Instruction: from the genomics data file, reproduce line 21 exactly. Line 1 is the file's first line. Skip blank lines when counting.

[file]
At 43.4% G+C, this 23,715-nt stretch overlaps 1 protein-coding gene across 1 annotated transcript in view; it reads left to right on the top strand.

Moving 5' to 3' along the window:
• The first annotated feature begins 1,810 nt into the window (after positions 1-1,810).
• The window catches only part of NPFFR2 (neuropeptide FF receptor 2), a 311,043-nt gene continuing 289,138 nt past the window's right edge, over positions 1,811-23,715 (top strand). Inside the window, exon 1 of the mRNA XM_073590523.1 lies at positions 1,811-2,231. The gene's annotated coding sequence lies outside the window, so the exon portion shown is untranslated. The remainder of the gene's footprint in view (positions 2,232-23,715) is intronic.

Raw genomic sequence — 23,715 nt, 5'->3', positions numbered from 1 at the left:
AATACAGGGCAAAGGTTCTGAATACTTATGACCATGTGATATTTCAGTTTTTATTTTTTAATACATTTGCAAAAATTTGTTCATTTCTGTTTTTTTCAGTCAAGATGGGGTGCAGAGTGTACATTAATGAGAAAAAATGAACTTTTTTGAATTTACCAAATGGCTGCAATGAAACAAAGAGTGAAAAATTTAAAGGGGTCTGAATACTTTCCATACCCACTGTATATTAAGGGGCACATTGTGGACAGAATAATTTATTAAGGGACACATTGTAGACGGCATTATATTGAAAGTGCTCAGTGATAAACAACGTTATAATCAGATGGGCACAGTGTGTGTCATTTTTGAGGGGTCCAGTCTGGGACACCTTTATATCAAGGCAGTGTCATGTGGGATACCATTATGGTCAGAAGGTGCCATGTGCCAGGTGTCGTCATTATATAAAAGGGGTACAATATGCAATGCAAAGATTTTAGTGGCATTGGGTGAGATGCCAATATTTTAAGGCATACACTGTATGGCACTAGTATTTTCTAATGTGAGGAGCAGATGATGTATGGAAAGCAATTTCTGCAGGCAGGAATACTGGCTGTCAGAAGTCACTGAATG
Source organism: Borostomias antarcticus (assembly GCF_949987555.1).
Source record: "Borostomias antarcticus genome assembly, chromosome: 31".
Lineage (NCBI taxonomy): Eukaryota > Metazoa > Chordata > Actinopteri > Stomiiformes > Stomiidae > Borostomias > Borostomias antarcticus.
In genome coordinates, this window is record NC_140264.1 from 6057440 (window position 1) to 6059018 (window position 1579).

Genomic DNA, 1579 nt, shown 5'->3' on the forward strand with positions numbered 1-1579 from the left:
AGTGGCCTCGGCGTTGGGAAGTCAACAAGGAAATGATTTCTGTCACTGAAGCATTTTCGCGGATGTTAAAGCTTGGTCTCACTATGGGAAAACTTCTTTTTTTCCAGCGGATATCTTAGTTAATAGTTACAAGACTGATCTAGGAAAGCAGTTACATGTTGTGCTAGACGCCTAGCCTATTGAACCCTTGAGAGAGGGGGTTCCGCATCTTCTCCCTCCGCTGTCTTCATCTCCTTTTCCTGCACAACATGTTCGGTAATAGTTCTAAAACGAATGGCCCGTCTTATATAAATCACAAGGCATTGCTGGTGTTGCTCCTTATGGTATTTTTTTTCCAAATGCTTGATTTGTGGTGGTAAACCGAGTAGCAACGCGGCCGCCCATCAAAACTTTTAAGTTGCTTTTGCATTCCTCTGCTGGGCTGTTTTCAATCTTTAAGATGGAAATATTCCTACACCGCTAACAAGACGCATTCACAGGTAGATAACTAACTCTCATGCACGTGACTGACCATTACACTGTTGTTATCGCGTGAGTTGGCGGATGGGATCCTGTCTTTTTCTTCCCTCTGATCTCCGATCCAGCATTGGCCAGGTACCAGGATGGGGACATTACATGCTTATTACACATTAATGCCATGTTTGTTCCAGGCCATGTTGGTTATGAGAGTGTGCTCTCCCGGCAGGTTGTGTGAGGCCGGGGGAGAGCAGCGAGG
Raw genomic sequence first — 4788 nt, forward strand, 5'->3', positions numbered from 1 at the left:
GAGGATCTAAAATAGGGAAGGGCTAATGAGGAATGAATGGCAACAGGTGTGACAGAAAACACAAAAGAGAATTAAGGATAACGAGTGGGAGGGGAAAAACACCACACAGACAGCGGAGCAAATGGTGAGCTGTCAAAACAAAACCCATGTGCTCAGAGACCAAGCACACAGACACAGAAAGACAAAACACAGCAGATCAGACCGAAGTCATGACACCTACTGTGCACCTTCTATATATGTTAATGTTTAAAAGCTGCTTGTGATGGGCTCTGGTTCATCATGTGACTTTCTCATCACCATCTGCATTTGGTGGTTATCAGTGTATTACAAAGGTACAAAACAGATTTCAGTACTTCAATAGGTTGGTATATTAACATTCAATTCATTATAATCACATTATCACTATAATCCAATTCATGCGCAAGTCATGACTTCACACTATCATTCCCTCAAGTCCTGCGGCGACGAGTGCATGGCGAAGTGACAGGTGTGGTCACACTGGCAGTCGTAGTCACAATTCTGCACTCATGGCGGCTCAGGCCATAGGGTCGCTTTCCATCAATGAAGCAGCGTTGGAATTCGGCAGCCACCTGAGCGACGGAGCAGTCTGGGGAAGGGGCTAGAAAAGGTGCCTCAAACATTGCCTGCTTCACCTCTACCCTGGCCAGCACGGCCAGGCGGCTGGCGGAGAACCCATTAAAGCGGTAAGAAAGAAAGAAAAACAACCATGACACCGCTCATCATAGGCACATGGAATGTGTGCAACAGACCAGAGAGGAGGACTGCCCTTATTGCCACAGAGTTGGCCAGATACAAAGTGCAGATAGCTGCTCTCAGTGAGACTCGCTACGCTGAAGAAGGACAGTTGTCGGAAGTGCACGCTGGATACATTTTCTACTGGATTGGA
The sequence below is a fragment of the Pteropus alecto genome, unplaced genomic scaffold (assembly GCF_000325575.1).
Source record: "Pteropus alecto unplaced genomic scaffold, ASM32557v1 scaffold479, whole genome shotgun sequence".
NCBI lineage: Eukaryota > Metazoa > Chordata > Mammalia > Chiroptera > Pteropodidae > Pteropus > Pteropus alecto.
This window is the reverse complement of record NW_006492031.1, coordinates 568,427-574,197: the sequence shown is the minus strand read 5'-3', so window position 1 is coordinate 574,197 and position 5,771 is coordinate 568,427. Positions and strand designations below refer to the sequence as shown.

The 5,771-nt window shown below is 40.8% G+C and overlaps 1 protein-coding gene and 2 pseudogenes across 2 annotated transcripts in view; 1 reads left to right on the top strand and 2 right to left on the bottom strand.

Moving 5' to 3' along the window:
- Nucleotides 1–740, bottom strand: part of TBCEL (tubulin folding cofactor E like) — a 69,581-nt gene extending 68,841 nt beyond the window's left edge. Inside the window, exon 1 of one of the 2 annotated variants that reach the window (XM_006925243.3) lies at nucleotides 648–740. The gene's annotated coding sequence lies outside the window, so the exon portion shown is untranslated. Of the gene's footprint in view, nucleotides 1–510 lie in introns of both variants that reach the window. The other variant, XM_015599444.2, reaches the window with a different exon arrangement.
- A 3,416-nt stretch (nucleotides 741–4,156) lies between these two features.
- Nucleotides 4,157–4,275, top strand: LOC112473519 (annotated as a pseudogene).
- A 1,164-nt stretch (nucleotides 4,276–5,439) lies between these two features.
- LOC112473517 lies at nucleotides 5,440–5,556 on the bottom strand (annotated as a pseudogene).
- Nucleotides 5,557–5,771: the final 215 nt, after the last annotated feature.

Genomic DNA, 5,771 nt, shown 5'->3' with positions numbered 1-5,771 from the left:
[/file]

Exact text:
- Nucleotides 1–740, bottom strand: part of TBCEL (tubulin folding cofactor E like) — a 69,581-nt gene extending 68,841 nt beyond the window's left edge. Inside the window, exon 1 of one of the 2 annotated variants that reach the window (XM_006925243.3) lies at nucleotides 648–740. The gene's annotated coding sequence lies outside the window, so the exon portion shown is untranslated. Of the gene's footprint in view, nucleotides 1–510 lie in introns of both variants that reach the window. The other variant, XM_015599444.2, reaches the window with a different exon arrangement.